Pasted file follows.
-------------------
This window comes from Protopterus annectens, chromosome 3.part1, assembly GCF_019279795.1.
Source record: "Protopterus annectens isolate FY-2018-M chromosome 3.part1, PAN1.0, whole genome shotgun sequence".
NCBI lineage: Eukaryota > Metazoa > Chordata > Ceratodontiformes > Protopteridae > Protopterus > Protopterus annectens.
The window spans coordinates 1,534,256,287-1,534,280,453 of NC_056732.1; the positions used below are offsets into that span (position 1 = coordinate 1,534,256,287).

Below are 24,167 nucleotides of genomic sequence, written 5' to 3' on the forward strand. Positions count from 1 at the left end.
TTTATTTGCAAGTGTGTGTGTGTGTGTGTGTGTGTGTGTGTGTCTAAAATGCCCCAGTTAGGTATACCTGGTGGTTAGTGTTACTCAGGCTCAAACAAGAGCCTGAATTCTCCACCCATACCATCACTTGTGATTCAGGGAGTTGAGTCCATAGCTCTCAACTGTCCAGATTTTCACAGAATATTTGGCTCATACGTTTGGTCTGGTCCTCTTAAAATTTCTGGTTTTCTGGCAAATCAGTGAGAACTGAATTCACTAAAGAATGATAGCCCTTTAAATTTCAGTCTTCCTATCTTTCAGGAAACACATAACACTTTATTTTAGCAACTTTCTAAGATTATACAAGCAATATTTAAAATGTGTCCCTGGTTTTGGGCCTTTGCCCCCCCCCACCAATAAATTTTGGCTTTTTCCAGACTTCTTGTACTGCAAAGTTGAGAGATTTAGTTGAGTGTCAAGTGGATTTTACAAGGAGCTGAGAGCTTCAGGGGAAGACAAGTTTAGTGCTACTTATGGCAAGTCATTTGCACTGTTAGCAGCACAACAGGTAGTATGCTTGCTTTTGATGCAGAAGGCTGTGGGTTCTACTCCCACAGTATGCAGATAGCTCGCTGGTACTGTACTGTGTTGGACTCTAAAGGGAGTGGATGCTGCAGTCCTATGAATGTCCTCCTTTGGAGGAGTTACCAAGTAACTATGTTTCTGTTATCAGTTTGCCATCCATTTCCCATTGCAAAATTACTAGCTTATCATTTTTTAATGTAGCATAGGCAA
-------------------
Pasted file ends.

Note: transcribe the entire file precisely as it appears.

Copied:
This window comes from Protopterus annectens, chromosome 3.part1, assembly GCF_019279795.1.
Source record: "Protopterus annectens isolate FY-2018-M chromosome 3.part1, PAN1.0, whole genome shotgun sequence".
NCBI lineage: Eukaryota > Metazoa > Chordata > Ceratodontiformes > Protopteridae > Protopterus > Protopterus annectens.
The window spans coordinates 1,534,256,287-1,534,280,453 of NC_056732.1; the positions used below are offsets into that span (position 1 = coordinate 1,534,256,287).

Below are 24,167 nucleotides of genomic sequence, written 5' to 3' on the forward strand. Positions count from 1 at the left end.
TTTATTTGCAAGTGTGTGTGTGTGTGTGTGTGTGTGTGTGTGTCTAAAATGCCCCAGTTAGGTATACCTGGTGGTTAGTGTTACTCAGGCTCAAACAAGAGCCTGAATTCTCCACCCATACCATCACTTGTGATTCAGGGAGTTGAGTCCATAGCTCTCAACTGTCCAGATTTTCACAGAATATTTGGCTCATACGTTTGGTCTGGTCCTCTTAAAATTTCTGGTTTTCTGGCAAATCAGTGAGAACTGAATTCACTAAAGAATGATAGCCCTTTAAATTTCAGTCTTCCTATCTTTCAGGAAACACATAACACTTTATTTTAGCAACTTTCTAAGATTATACAAGCAATATTTAAAATGTGTCCCTGGTTTTGGGCCTTTGCCCCCCCCCACCAATAAATTTTGGCTTTTTCCAGACTTCTTGTACTGCAAAGTTGAGAGATTTAGTTGAGTGTCAAGTGGATTTTACAAGGAGCTGAGAGCTTCAGGGGAAGACAAGTTTAGTGCTACTTATGGCAAGTCATTTGCACTGTTAGCAGCACAACAGGTAGTATGCTTGCTTTTGATGCAGAAGGCTGTGGGTTCTACTCCCACAGTATGCAGATAGCTCGCTGGTACTGTACTGTGTTGGACTCTAAAGGGAGTGGATGCTGCAGTCCTATGAATGTCCTCCTTTGGAGGAGTTACCAAGTAACTATGTTTCTGTTATCAGTTTGCCATCCATTTCCCATTGCAAAATTACTAGCTTATCATTTTTTAATGTAGCATAGGCAA